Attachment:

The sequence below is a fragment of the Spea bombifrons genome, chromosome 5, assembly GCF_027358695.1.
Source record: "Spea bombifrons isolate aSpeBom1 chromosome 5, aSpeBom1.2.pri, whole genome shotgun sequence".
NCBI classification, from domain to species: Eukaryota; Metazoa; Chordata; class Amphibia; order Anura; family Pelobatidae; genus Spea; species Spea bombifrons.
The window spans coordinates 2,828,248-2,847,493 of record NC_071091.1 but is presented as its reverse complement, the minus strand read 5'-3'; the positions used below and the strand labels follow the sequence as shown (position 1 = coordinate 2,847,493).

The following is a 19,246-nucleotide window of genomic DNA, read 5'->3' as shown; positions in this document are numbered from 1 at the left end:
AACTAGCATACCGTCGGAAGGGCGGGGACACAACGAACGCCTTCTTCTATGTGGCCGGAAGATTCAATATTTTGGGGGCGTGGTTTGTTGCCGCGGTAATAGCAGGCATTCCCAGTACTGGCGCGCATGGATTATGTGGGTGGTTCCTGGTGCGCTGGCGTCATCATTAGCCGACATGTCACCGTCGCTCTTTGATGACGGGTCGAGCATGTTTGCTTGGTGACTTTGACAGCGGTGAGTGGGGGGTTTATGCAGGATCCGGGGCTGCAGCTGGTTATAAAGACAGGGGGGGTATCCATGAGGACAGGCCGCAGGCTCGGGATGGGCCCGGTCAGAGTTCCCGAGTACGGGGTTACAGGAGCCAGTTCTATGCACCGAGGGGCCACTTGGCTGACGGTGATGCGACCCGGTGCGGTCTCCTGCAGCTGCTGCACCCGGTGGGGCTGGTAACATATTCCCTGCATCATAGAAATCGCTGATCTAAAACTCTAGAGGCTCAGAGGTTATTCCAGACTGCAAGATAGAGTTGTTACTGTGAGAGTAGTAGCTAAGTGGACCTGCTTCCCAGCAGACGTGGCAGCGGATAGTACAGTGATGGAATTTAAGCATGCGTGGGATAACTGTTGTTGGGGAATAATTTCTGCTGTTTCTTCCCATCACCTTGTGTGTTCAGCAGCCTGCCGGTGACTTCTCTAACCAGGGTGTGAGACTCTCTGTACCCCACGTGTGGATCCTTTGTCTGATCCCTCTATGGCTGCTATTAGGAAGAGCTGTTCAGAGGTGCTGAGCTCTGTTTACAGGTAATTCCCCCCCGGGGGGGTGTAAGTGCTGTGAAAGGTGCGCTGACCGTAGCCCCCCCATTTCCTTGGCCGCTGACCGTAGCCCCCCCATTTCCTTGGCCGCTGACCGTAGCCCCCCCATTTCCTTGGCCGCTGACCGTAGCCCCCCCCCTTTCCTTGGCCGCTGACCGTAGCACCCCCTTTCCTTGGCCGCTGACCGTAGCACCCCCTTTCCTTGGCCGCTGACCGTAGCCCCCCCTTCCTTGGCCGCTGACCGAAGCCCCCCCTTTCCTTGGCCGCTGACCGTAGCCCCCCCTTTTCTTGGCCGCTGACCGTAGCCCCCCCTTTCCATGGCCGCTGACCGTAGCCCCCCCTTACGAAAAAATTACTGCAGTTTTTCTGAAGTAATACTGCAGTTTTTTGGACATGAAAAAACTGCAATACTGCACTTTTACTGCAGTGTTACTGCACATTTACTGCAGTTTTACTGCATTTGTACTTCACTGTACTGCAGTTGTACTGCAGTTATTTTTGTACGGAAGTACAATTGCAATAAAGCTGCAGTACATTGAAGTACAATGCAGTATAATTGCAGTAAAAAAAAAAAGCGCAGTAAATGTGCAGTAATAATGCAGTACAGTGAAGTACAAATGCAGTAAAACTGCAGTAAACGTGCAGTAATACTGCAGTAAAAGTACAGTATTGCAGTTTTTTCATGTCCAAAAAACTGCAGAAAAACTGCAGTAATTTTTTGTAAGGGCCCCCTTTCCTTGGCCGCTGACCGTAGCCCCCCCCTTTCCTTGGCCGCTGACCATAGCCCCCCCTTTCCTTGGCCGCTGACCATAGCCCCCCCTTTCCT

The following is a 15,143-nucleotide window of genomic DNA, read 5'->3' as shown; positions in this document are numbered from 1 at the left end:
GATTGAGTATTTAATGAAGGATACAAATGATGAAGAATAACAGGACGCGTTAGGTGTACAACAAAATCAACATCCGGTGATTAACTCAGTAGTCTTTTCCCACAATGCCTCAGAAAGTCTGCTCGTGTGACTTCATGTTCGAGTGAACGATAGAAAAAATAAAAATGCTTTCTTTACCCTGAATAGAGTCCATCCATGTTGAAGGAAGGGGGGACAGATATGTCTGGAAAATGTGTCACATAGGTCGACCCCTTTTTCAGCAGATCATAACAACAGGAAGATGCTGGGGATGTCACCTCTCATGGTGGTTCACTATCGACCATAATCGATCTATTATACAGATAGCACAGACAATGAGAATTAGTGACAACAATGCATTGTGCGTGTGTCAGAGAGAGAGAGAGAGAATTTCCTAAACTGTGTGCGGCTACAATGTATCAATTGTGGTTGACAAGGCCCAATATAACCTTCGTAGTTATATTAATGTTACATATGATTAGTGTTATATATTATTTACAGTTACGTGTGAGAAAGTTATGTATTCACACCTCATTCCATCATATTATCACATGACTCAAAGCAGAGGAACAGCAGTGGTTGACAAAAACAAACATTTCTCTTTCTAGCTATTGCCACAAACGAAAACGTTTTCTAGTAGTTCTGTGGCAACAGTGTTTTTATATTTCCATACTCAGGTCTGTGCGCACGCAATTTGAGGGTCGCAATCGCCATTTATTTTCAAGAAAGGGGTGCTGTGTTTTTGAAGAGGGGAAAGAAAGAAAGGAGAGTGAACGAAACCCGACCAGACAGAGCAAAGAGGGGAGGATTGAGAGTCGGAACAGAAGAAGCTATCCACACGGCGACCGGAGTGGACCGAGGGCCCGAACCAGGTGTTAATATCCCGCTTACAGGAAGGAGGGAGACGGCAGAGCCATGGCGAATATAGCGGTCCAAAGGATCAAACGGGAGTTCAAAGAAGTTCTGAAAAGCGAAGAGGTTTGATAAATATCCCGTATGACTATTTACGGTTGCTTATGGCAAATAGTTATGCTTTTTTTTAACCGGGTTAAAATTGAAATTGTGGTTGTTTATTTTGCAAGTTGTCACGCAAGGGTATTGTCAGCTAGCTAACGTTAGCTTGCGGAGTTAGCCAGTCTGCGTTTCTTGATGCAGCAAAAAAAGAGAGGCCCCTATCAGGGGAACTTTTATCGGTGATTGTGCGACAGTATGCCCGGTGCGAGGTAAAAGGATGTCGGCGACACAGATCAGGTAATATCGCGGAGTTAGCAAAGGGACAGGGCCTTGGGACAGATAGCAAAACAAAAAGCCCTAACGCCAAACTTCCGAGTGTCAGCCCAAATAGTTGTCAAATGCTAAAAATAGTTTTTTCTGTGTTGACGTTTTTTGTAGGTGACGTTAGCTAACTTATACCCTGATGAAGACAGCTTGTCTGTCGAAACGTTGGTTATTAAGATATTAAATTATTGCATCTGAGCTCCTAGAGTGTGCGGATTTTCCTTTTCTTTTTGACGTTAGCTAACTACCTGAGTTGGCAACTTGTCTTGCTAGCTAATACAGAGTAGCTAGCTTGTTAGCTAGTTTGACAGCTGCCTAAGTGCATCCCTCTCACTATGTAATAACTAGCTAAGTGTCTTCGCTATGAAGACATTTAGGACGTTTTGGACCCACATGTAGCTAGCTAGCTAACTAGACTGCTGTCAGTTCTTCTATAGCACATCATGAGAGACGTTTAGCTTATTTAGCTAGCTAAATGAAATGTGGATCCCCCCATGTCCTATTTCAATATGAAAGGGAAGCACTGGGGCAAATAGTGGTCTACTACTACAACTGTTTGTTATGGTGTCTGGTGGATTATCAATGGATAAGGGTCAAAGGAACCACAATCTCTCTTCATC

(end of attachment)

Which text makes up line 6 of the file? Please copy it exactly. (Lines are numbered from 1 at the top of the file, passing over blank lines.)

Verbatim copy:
AACTAGCATACCGTCGGAAGGGCGGGGACACAACGAACGCCTTCTTCTATGTGGCCGGAAGATTCAATATTTTGGGGGCGTGGTTTGTTGCCGCGGTAATAGCAGGCATTCCCAGTACTGGCGCGCATGGATTATGTGGGTGGTTCCTGGTGCGCTGGCGTCATCATTAGCCGACATGTCACCGTCGCTCTTTGATGACGGGTCGAGCATGTTTGCTTGGTGACTTTGACAGCGGTGAGTGGGGGGTTTATGCAGGATCCGGGGCTGCAGCTGGTTATAAAGACAGGGGGGGTATCCATGAGGACAGGCCGCAGGCTCGGGATGGGCCCGGTCAGAGTTCCCGAGTACGGGGTTACAGGAGCCAGTTCTATGCACCGAGGGGCCACTTGGCTGACGGTGATGCGACCCGGTGCGGTCTCCTGCAGCTGCTGCACCCGGTGGGGCTGGTAACATATTCCCTGCATCATAGAAATCGCTGATCTAAAACTCTAGAGGCTCAGAGGTTATTCCAGACTGCAAGATAGAGTTGTTACTGTGAGAGTAGTAGCTAAGTGGACCTGCTTCCCAGCAGACGTGGCAGCGGATAGTACAGTGATGGAATTTAAGCATGCGTGGGATAACTGTTGTTGGGGAATAATTTCTGCTGTTTCTTCCCATCACCTTGTGTGTTCAGCAGCCTGCCGGTGACTTCTCTAACCAGGGTGTGAGACTCTCTGTACCCCACGTGTGGATCCTTTGTCTGATCCCTCTATGGCTGCTATTAGGAAGAGCTGTTCAGAGGTGCTGAGCTCTGTTTACAGGTAATTCCCCCCCGGGGGGGTGTAAGTGCTGTGAAAGGTGCGCTGACCGTAGCCCCCCCATTTCCTTGGCCGCTGACCGTAGCCCCCCCATTTCCTTGGCCGCTGACCGTAGCCCCCCCATTTCCTTGGCCGCTGACCGTAGCCCCCCCCCTTTCCTTGGCCGCTGACCGTAGCACCCCCTTTCCTTGGCCGCTGACCGTAGCACCCCCTTTCCTTGGCCGCTGACCGTAGCCCCCCCTTCCTTGGCCGCTGACCGAAGCCCCCCCTTTCCTTGGCCGCTGACCGTAGCCCCCCCTTTTCTTGGCCGCTGACCGTAGCCCCCCCTTTCCATGGCCGCTGACCGTAGCCCCCCCTTACGAAAAAATTACTGCAGTTTTTCTGAAGTAATACTGCAGTTTTTTGGACATGAAAAAACTGCAATACTGCACTTTTACTGCAGTGTTACTGCACATTTACTGCAGTTTTACTGCATTTGTACTTCACTGTACTGCAGTTGTACTGCAGTTATTTTTGTACGGAAGTACAATTGCAATAAAGCTGCAGTACATTGAAGTACAATGCAGTATAATTGCAGTAAAAAAAAAAAGCGCAGTAAATGTGCAGTAATAATGCAGTACAGTGAAGTACAAATGCAGTAAAACTGCAGTAAACGTGCAGTAATACTGCAGTAAAAGTACAGTATTGCAGTTTTTTCATGTCCAAAAAACTGCAGAAAAACTGCAGTAATTTTTTGTAAGGGCCCCCTTTCCTTGGCCGCTGACCGTAGCCCCCCCCTTTCCTTGGCCGCTGACCATAGCCCCCCCTTTCCTTGGCCGCTGACCATAGCCCCCCCTTTCCT